Nov. 4th, 2013

pktechgirlbackup: (pktechgirl)
I'm trying to lead up to a big post on affirmative action, but I keep getting side tracked by other things I need to explain first. So here's my latest one: I think discrimination against women and LGBT people is fundamentally different than racial discrimination.

I ran into someone at a party last week who gave me some really awesome career advice. She didn't know me very well, but then it didn't take much effort from her to be really helpful to me, and most people like feeling helpful. I may never see her again, but then I may never again see the man whose brother I saved from wasting four years at Digipen either, and I still feel good about telling him to direct his brother towards a real CS degree. And there are probably thousands of smaller examples of people I knew socially moving something from unknown to known that have benefited me.

Men probably get more of this. It is mostly men in power, and people especially like to help people who remind them of themselves. But the only thing keeping those men from helping me are their choices and mine. I run into men with power as much as my male friends in similar jobs and social strata, and if those men started evenly distributing their largess, I'm in position to benefit. Similarly, while LGBT people face horribly discrimination, as soon as people stop doing that, the wound will close.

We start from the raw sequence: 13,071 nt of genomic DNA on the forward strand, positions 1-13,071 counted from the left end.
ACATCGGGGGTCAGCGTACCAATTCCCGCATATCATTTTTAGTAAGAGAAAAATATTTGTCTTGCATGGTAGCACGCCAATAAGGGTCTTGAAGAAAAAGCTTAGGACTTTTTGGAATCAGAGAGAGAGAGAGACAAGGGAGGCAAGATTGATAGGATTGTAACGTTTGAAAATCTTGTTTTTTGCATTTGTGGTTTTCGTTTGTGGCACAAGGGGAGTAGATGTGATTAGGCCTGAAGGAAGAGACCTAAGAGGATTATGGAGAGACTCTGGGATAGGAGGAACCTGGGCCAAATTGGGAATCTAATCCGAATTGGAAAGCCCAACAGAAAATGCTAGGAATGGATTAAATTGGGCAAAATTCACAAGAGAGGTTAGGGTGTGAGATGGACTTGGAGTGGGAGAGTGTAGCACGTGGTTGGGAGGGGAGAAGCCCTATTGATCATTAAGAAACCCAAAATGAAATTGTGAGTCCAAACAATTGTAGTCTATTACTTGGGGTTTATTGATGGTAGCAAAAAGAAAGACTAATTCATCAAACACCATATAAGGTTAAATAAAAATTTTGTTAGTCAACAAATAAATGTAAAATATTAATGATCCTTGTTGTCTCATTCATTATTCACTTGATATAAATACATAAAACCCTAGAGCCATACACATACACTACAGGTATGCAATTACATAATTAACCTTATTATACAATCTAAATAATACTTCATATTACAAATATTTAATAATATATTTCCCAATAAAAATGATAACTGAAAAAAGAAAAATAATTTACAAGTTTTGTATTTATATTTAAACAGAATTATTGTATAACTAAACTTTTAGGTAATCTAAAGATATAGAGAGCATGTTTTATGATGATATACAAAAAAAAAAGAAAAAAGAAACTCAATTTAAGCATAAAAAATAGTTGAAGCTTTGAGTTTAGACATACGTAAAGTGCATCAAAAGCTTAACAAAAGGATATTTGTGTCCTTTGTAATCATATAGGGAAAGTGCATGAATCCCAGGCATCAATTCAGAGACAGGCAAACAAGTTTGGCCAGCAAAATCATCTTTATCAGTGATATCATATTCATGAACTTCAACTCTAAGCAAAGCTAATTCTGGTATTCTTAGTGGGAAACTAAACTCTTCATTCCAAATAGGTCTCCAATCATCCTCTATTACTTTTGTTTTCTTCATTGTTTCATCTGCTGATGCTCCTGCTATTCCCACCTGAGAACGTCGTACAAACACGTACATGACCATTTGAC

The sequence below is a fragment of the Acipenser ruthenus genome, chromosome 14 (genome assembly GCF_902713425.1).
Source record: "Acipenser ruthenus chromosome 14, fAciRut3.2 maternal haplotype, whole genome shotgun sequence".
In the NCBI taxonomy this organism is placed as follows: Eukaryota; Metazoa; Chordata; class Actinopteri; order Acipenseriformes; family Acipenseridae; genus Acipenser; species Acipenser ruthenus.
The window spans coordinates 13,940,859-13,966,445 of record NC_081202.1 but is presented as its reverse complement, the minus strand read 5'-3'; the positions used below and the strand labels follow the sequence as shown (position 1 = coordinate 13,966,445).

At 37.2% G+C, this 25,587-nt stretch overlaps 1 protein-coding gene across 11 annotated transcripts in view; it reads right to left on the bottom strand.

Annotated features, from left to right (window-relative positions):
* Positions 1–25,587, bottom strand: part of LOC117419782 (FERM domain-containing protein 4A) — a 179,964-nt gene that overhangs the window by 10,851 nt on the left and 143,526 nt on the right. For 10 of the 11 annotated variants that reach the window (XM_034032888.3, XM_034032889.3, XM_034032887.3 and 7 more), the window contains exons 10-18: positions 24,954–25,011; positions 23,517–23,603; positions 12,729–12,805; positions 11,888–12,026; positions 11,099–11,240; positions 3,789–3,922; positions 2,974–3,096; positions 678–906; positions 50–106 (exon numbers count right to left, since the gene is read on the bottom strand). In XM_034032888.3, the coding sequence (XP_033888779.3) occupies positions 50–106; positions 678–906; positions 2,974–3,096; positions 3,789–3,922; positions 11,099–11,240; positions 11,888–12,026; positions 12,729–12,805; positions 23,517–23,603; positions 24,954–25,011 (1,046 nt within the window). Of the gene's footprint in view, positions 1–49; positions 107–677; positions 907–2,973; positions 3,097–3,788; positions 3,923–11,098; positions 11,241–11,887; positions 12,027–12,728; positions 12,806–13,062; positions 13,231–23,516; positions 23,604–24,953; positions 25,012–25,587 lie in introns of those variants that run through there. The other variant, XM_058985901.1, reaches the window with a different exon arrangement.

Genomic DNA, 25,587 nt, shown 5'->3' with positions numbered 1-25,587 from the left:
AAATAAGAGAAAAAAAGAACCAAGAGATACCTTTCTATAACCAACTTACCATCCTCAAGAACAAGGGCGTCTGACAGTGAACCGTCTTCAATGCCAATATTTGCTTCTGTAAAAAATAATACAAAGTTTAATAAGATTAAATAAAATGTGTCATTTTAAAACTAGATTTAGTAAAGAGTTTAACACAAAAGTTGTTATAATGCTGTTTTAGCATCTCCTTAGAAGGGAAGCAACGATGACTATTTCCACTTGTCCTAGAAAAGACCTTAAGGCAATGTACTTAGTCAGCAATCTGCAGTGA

This is substantially less likely to be true if you're black, because black people are significantly more likely to be poor. Even if you're black and have money, most of the people you know and are related to don't. I spent my entire life preparing for four-year undergrad college and then grad school, and while it was stressful as hell, it was also very known. Just considering a different kind of schooling (and funding type) after 8 years in the workforce is scaring me; I can't imagine what it's like doing it at 17 when no one you know has been to college.

There are white people with these difficulties too, of course. I know some of them. Part of me thinks it's not fair to devalue their struggle just because of their skin color, but then I remember that white privilege is a thing, and the fact that it would be unfair to group certain people together as then declare that group worse off in an alternate universe does not have a lot of bearing on what I should do in this universe, where there is systemic discrimination.

Because women and gay people don't come from women and gay people, the impact of discrimination isn't heritable.* And that's before taking into account how much easier it is to get white men to empathize with someone who reminds them of their sister or cool uncle. And thus there will be substantially less overlap in remedy than a naive interpretation would have you believe.


*Fun fact: the way heritability is defined scientifically, sex is not heritable. The difference between heritability and genetic determinability is is important to keep in mind when reading genetics studies.

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